Monday, June 15, 2020
I've spent much of today and this evening reading and re-reading the opinions in Bostock v. Clayton County. I respect Neil Gorsuch, whose nomination and confirmation I outspokenly supported, and I want to understand his position and reasoning. There is, however, no way to avoid the conclusion that the argument he bought is sophistical and the position he endorsed is untenable. Sam Alito’s opening sentence in dissent is devastatingly accurate: “There is only one word for what the Court has done today: legislation.”
The legislation handed down by the Court will have far-reaching consequences, including the eventual destruction of all-women’s sports. As I tell my students, and constantly remind myself, "remember, when you sign on to a proposition you are signing on to all it logically presupposes and entails." It's very well to say, "thus and so matter is not before the Court and we haven't had the benefit of adversarial briefing and argument," but that does not cancel the mercilessness of logic. Reasonable people of goodwill can and do disagree about whether the logical and therefore foreseeable consequences of this piece of judicial legislation are good or bad, desirable or undesirable; but whether one favors or opposes legislation designed to produce those consequences, one should condemn the decision precisely because it is legislation. The Court has not applied the law as written; it has re-written the law.
The Bostock ruling (further) politicizes the judiciary and undermines the very thing courts exist to uphold: the Rule of Law. It will destroy what faith remains in the moral and intellectual integrity of our courts. It also vindicates Adrian Vermeule’s warning to conservatives that trying to combat the longstanding "progressive" strategy of imposing a substantive moral-political agenda through the courts by appointing "originalist" and "textualist" judges is hopeless. Conservatives, Professor Vermeule famously argued, need to shift to their own version of liberal legal theorist Ronald Dworkin’s “moral reading” of the Constitution and laws to advance a socially conservative moral and political vision. Who is to gainsay him now? One might say--I have myself said, repeatedly, in my criticisms of my teacher Professor Dworkin--"The so-called moral reading can only function as a pretext for legislating from the bench. It abandons the idea of law and the ideal of the Rule of Law, erasing the distinction between adjudication and legislation, law and politics." But that observation (which I continue to believe is true) either from increasingly warranted cynicism or sincere conviction (or a bit of both) will be met with the rejoinder: "The idea and ideal were abandoned long ago. Have you only just noticed? It may be sad, but it's all-too-true. To continue trying to shore them up is a fool's errand. It could only work when both sides in a political or ideological struggle play by the rules. But nearly all Democrat-appointed judges and half the Republican-appointed judges refuse to play by them—always to the advantage of secular progressive ideology and in furtherance of its goals. It's a different game now. For conservatives to suppose otherwise is for them to adopt the pathetic and degrading role of the Washington Generals: showing up every night at a rigged game to be the losers."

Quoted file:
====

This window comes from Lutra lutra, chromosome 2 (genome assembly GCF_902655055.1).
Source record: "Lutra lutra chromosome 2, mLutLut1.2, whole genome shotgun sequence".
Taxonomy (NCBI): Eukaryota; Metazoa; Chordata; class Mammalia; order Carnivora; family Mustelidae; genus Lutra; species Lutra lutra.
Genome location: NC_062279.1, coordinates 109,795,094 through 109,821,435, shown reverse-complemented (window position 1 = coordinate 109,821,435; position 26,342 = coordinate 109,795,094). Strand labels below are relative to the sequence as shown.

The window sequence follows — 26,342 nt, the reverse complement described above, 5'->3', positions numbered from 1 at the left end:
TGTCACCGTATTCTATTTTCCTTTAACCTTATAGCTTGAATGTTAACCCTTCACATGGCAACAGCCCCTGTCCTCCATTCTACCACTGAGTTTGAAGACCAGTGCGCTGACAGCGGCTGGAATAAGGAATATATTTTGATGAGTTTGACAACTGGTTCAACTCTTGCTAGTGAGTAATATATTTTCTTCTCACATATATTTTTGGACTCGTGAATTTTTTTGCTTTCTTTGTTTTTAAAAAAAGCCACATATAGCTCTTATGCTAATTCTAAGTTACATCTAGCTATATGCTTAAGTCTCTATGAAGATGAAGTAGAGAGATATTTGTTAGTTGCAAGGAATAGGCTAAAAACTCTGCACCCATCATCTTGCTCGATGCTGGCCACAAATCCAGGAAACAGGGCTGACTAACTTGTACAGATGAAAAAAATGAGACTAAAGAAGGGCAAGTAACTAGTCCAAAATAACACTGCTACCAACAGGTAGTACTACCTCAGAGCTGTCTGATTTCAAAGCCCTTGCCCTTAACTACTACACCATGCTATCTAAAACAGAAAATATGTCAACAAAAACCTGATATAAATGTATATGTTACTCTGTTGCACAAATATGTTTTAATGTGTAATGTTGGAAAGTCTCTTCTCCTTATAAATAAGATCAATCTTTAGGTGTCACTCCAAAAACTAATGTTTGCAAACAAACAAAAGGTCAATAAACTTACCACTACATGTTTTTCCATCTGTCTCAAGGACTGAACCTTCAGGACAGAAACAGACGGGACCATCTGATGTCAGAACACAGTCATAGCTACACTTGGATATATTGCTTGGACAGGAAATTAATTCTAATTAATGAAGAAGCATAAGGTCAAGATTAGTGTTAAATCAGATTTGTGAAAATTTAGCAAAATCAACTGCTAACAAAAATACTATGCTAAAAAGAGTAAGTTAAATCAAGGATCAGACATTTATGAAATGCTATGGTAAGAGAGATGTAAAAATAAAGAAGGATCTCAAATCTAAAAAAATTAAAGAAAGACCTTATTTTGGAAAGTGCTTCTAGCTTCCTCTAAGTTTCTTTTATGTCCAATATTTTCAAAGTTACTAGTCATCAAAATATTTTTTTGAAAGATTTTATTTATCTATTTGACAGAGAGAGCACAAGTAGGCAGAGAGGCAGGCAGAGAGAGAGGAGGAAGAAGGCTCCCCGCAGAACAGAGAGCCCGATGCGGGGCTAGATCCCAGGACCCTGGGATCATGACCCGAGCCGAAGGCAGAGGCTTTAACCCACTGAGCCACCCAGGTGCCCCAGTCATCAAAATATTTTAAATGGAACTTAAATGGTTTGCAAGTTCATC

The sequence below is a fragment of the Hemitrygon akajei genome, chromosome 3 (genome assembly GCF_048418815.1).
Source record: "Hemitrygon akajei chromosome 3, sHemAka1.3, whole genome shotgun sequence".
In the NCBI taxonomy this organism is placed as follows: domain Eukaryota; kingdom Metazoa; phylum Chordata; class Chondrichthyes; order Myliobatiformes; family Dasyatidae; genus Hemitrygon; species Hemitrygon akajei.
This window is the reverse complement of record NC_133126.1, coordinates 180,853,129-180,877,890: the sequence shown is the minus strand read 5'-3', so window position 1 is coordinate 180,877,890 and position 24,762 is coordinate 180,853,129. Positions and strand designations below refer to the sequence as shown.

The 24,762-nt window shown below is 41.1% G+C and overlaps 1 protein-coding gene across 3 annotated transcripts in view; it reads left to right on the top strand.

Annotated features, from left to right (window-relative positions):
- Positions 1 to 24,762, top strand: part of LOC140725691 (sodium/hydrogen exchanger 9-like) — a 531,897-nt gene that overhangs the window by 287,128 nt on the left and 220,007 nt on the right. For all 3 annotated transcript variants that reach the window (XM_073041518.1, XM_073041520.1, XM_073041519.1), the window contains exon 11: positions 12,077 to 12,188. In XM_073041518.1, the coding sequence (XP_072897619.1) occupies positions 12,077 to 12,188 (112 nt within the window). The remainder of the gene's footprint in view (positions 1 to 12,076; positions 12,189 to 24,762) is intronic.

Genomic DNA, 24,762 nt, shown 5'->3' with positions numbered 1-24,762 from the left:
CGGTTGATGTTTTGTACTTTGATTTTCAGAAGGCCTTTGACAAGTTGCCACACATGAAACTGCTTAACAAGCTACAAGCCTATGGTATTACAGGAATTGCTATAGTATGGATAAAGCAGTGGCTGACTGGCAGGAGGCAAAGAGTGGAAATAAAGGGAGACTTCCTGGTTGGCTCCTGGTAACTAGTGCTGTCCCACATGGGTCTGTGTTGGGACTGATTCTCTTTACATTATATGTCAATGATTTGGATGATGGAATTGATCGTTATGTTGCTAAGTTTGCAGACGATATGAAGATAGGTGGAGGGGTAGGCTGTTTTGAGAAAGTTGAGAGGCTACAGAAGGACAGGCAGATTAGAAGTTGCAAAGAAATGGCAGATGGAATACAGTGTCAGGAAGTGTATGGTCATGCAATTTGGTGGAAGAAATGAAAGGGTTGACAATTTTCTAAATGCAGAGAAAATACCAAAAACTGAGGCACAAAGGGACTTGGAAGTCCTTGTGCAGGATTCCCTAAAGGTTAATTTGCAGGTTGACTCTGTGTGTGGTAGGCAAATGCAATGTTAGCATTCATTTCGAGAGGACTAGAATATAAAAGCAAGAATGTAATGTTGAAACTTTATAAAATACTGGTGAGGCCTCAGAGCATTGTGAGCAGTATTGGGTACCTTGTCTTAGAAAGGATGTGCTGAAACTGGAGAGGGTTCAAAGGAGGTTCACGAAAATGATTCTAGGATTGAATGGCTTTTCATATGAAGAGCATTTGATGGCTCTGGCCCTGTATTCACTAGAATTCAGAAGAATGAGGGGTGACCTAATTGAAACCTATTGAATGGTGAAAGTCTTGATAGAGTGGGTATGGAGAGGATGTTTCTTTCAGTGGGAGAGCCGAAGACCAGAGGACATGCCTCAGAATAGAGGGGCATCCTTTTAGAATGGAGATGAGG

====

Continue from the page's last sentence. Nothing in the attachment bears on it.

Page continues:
Some people are questioning Justice Gorsuch's good faith and saying that he betrayed the conservative movement and the Republican Party. These, I think, are misguided claims. Judges and justices, whether nominated and confirmed by Republicans or Democrats, whether supported by conservatives or liberals, owe their supporters and their party precisely (and nothing more than) what they owe everyone else, namely, a faithful application of the Constitution and laws as written. The tragedy of Bostock is that, despite Justice Gorsuch's desire to practice an authentic textualism, he failed to provide that, just as previous Republican appointees Sandra Day O'Connor, Anthony Kennedy, and David Souter so often--and often spectacularly--failed to provide it. Such failures always wound the Rule of Law. Coming on top of so many other cases in recent decades, this one may finally discredit it in the eyes of many who have struggled to retain their faith in it.